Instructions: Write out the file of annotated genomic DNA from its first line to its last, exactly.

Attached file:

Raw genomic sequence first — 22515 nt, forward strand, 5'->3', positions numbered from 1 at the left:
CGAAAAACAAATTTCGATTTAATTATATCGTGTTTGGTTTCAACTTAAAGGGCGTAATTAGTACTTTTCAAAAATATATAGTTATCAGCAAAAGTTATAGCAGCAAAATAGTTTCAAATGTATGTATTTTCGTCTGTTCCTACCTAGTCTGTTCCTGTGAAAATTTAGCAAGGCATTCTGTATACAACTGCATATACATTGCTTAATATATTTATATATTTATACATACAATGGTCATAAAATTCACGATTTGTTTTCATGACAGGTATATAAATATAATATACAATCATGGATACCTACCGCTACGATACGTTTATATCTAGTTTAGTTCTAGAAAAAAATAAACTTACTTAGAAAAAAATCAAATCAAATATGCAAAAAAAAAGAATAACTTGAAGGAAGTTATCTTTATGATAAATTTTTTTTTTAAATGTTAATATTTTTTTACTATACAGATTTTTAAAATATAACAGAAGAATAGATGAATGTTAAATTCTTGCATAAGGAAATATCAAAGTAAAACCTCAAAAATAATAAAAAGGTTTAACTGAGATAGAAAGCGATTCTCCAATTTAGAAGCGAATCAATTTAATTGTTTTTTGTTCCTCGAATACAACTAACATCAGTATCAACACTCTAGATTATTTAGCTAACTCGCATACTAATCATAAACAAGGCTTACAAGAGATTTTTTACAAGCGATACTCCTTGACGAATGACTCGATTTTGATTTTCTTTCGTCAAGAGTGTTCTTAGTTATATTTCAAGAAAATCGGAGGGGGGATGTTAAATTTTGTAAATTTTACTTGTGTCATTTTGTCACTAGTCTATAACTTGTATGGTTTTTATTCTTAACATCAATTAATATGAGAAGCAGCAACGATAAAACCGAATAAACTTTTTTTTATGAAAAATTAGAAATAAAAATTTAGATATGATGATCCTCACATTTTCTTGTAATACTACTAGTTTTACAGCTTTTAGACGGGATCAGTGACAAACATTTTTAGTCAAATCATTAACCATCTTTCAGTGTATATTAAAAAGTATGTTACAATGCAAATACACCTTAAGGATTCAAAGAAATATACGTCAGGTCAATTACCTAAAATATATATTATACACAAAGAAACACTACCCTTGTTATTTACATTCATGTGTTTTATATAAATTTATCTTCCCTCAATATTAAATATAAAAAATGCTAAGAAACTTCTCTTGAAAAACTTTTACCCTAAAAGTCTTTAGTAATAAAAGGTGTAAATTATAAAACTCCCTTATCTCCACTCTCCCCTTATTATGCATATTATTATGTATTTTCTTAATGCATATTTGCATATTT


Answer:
Raw genomic sequence first — 22515 nt, forward strand, 5'->3', positions numbered from 1 at the left:
CGAAAAACAAATTTCGATTTAATTATATCGTGTTTGGTTTCAACTTAAAGGGCGTAATTAGTACTTTTCAAAAATATATAGTTATCAGCAAAAGTTATAGCAGCAAAATAGTTTCAAATGTATGTATTTTCGTCTGTTCCTACCTAGTCTGTTCCTGTGAAAATTTAGCAAGGCATTCTGTATACAACTGCATATACATTGCTTAATATATTTATATATTTATACATACAATGGTCATAAAATTCACGATTTGTTTTCATGACAGGTATATAAATATAATATACAATCATGGATACCTACCGCTACGATACGTTTATATCTAGTTTAGTTCTAGAAAAAAATAAACTTACTTAGAAAAAAATCAAATCAAATATGCAAAAAAAAAGAATAACTTGAAGGAAGTTATCTTTATGATAAATTTTTTTTTTAAATGTTAATATTTTTTTACTATACAGATTTTTAAAATATAACAGAAGAATAGATGAATGTTAAATTCTTGCATAAGGAAATATCAAAGTAAAACCTCAAAAATAATAAAAAGGTTTAACTGAGATAGAAAGCGATTCTCCAATTTAGAAGCGAATCAATTTAATTGTTTTTTGTTCCTCGAATACAACTAACATCAGTATCAACACTCTAGATTATTTAGCTAACTCGCATACTAATCATAAACAAGGCTTACAAGAGATTTTTTACAAGCGATACTCCTTGACGAATGACTCGATTTTGATTTTCTTTCGTCAAGAGTGTTCTTAGTTATATTTCAAGAAAATCGGAGGGGGGATGTTAAATTTTGTAAATTTTACTTGTGTCATTTTGTCACTAGTCTATAACTTGTATGGTTTTTATTCTTAACATCAATTAATATGAGAAGCAGCAACGATAAAACCGAATAAACTTTTTTTTATGAAAAATTAGAAATAAAAATTTAGATATGATGATCCTCACATTTTCTTGTAATACTACTAGTTTTACAGCTTTTAGACGGGATCAGTGACAAACATTTTTAGTCAAATCATTAACCATCTTTCAGTGTATATTAAAAAGTATGTTACAATGCAAATACACCTTAAGGATTCAAAGAAATATACGTCAGGTCAATTACCTAAAATATATATTATACACAAAGAAACACTACCCTTGTTATTTACATTCATGTGTTTTATATAAATTTATCTTCCCTCAATATTAAATATAAAAAATGCTAAGAAACTTCTCTTGAAAAACTTTTACCCTAAAAGTCTTTAGTAATAAAAGGTGTAAATTATAAAACTCCCTTATCTCCACTCTCCCCTTATTATGCATATTATTATGTATTTTCTTAATGCATATTTGCATATTT